With the first round officially complete, Mike Shanahan and his front office now have a better idea as to who is available.
If there are any surprises, it was Eric Reid, who went to the San Francisco 49ers but seemed destined for the second round. Other than that, the first round was clearly dominated by offensive linemen.
So with all of that considered, who do the Redskins have their eye on now? What are their expectations for their future selections? Can these players become more than just role players and develop into a premier Redskins?
Below are some of those prospects.
Ever since the Senior Bowl, the former Fresno State product has been on the Redskins' radar. He led the nation in interceptions last year and appears to fit the mold as the prototypical NFL free safety.
Although he may not be the most physical safety to be drafted, he’s promising in his instincts and ability cover the field.
In today’s NFL, hard-hitting safeties are no longer legally allowed to play to their strengths—unless they want a penalty, fine and potential suspension.
Drafting cerebral defensive backs like Phillip Thomas is a safe route to go. Redskins officials have had months studying him, and he should pay dividends immediately.
Swearinger has the greater upside in comparison to Phillip Thomas. He’s physical, athletic and will be transitioning from the most competitive conference in the country.
If physical traits were the primary reason of selecting a prospect, than Swearinger would have already been selected. However, he still needs some time to develop. He's the ball-hawking defender who you see flashing into your television screen.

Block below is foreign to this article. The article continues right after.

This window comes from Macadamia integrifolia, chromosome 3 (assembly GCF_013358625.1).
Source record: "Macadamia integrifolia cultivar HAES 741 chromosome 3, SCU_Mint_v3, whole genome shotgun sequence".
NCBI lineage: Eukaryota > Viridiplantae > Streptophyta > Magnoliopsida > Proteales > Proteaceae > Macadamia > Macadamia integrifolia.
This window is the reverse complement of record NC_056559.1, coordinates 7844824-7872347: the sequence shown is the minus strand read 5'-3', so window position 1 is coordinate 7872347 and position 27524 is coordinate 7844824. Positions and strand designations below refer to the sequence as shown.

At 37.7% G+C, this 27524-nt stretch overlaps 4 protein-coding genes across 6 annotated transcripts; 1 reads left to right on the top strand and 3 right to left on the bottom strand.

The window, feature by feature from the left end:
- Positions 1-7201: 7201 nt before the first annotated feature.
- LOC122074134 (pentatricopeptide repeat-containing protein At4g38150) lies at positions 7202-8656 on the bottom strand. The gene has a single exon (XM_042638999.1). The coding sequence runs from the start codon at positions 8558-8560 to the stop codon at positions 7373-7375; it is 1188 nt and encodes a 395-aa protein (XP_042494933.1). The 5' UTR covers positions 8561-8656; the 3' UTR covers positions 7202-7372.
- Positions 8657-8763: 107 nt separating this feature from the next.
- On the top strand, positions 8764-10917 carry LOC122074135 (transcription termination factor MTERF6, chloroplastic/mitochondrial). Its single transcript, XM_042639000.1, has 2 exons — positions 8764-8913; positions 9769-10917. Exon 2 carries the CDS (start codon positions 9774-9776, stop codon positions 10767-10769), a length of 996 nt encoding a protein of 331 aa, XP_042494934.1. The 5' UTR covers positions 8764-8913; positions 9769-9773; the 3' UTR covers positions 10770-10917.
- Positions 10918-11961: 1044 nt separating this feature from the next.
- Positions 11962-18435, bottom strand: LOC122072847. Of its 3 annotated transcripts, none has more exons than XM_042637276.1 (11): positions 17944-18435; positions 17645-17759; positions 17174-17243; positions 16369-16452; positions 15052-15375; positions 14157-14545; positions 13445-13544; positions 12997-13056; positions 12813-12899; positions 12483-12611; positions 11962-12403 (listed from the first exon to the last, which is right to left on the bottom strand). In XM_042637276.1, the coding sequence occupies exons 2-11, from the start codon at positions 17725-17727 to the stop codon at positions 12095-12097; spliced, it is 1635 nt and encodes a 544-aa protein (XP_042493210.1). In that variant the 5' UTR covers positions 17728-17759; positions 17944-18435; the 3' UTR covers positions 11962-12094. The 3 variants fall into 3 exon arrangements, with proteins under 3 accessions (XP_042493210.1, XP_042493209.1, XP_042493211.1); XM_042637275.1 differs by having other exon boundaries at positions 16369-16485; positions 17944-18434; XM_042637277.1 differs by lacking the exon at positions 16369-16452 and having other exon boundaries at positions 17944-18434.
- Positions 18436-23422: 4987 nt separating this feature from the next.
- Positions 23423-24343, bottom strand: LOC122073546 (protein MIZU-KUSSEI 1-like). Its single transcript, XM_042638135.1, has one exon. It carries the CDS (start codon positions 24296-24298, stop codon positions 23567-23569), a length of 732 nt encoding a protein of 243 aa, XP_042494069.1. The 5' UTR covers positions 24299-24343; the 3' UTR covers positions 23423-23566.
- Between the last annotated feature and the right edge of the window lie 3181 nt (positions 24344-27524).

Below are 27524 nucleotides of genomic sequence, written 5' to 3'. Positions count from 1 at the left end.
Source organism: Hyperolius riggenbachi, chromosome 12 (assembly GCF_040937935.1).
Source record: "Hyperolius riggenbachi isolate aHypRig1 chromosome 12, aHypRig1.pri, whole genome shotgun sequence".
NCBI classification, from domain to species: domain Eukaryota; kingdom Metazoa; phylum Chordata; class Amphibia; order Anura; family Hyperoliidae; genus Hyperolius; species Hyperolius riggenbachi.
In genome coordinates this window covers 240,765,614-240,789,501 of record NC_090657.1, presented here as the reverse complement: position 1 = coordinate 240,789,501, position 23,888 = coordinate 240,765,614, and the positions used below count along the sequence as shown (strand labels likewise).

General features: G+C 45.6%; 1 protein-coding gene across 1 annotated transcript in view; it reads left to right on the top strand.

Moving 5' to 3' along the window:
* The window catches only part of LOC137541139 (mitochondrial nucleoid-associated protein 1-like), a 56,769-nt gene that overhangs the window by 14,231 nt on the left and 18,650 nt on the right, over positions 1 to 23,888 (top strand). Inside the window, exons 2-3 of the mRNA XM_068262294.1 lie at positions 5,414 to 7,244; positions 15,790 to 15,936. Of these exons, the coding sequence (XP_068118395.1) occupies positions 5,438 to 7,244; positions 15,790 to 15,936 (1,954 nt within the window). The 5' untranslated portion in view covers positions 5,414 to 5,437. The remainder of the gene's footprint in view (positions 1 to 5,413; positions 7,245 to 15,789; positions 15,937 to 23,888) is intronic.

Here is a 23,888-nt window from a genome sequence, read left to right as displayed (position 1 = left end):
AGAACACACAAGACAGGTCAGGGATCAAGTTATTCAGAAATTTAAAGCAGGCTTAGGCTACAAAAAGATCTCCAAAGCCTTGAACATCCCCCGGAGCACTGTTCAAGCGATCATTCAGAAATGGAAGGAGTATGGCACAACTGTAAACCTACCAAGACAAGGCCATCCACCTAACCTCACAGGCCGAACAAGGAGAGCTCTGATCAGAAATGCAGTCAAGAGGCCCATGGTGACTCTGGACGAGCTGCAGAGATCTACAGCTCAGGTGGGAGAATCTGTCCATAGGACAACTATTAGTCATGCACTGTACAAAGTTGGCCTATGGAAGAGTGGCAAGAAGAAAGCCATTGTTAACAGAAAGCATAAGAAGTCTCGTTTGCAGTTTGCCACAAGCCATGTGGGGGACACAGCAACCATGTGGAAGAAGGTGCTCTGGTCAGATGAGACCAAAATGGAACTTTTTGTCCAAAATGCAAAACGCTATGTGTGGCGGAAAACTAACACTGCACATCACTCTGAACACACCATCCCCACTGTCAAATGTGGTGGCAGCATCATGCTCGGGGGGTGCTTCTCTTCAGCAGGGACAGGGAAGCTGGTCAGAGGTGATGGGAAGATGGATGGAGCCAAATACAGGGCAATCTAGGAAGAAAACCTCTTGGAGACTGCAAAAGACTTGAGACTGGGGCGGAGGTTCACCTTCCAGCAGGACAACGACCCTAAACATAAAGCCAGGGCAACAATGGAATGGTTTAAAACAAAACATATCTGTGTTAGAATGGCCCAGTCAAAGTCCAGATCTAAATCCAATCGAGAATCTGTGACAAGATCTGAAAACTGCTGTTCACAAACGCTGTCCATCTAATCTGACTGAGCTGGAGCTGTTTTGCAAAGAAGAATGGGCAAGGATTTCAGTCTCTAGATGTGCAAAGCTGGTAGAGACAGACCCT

It seems that if Swearinger is put into a position where he can have that freelancing role, he could be a huge steal. Therefore, the Redskins have the potential to get a first-round talent in the second round.
Even though the Redskins have a greater need at safety, cornerback could very well be addressed if the front office feels that this guy is the best available.
That’s where Jordan Poyer fits in. He’s a physical corner and has shown flashes of playmaking ability, which is a key component to Jim Haslett’s defense.
This year’s Jim Thorpe Award winner's draft stock has fallen over the past few months after some poor workouts.
However, he’s a 6’2 cornerback who has the versatility to play cornerback, safety and special teams. He was a workhorse at Mississippi State, playing in all 51 games throughout his four-year career.
Tall and physical cornerbacks are becoming more prevalent in defensive backfields.
While safety remains the biggest need for the Redskins franchise, that doesn’t mean that Banks can’t play that position either.
Safeties are now reliant on covering wide receivers in the slot, and Banks has the ability to produce both in coverage and playing centerfield.
If Mike Shanahan’s draft plan is go after the best player available and the former Stanford tight end is still available, it wouldn’t be a surprise to see Zach Ertz in a Redskins uniform.
Do the Redskins need a tight end? Absolutely not, but do they have a long-term answer at that position? The answer is no. Fred Davis is under contract for one more season, but his value has been diminishing.
Let me clarify that this is an absolutely a long shot; however, it’s worth consideration if this is the principle Shanahan will abide by (that’s how Kirk Cousins became a Redskin), especially for someone as productive as Ertz.